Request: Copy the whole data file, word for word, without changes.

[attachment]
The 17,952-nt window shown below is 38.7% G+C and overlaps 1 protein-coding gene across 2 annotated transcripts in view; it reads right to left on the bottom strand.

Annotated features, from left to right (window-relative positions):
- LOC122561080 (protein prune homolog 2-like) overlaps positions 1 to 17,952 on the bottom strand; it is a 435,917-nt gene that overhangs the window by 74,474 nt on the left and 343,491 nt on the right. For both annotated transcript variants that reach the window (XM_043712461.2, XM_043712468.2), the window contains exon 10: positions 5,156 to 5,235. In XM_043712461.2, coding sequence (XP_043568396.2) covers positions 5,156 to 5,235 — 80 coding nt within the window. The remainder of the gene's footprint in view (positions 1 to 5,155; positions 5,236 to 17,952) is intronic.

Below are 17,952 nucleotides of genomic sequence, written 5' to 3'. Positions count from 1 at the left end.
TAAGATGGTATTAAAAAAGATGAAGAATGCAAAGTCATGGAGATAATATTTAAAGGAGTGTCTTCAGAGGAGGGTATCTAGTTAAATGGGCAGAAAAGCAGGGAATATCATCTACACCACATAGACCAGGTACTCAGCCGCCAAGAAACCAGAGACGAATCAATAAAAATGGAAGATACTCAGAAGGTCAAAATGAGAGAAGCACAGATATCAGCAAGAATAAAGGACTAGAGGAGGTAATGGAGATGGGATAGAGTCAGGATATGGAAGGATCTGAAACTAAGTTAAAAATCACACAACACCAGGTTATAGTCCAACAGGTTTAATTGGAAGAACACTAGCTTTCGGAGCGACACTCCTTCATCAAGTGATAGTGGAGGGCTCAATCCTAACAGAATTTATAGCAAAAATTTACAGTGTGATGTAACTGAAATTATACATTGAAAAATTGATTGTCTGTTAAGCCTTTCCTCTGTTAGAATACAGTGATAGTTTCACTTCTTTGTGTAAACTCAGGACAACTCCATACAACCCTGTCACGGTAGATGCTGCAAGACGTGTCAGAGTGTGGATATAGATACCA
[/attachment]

The 17,952-nt window shown below is 38.7% G+C and overlaps 1 protein-coding gene across 2 annotated transcripts in view; it reads right to left on the bottom strand.

Annotated features, from left to right (window-relative positions):
- LOC122561080 (protein prune homolog 2-like) overlaps positions 1 to 17,952 on the bottom strand; it is a 435,917-nt gene that overhangs the window by 74,474 nt on the left and 343,491 nt on the right. For both annotated transcript variants that reach the window (XM_043712461.2, XM_043712468.2), the window contains exon 10: positions 5,156 to 5,235. In XM_043712461.2, coding sequence (XP_043568396.2) covers positions 5,156 to 5,235 — 80 coding nt within the window. The remainder of the gene's footprint in view (positions 1 to 5,155; positions 5,236 to 17,952) is intronic.

Below are 17,952 nucleotides of genomic sequence, written 5' to 3'. Positions count from 1 at the left end.
TAAGATGGTATTAAAAAAGATGAAGAATGCAAAGTCATGGAGATAATATTTAAAGGAGTGTCTTCAGAGGAGGGTATCTAGTTAAATGGGCAGAAAAGCAGGGAATATCATCTACACCACATAGACCAGGTACTCAGCCGCCAAGAAACCAGAGACGAATCAATAAAAATGGAAGATACTCAGAAGGTCAAAATGAGAGAAGCACAGATATCAGCAAGAATAAAGGACTAGAGGAGGTAATGGAGATGGGATAGAGTCAGGATATGGAAGGATCTGAAACTAAGTTAAAAATCACACAACACCAGGTTATAGTCCAACAGGTTTAATTGGAAGAACACTAGCTTTCGGAGCGACACTCCTTCATCAAGTGATAGTGGAGGGCTCAATCCTAACAGAATTTATAGCAAAAATTTACAGTGTGATGTAACTGAAATTATACATTGAAAAATTGATTGTCTGTTAAGCCTTTCCTCTGTTAGAATACAGTGATAGTTTCACTTCTTTGTGTAAACTCAGGACAACTCCATACAACCCTGTCACGGTAGATGCTGCAAGACGTGTCAGAGTGTGGATATAGATACCA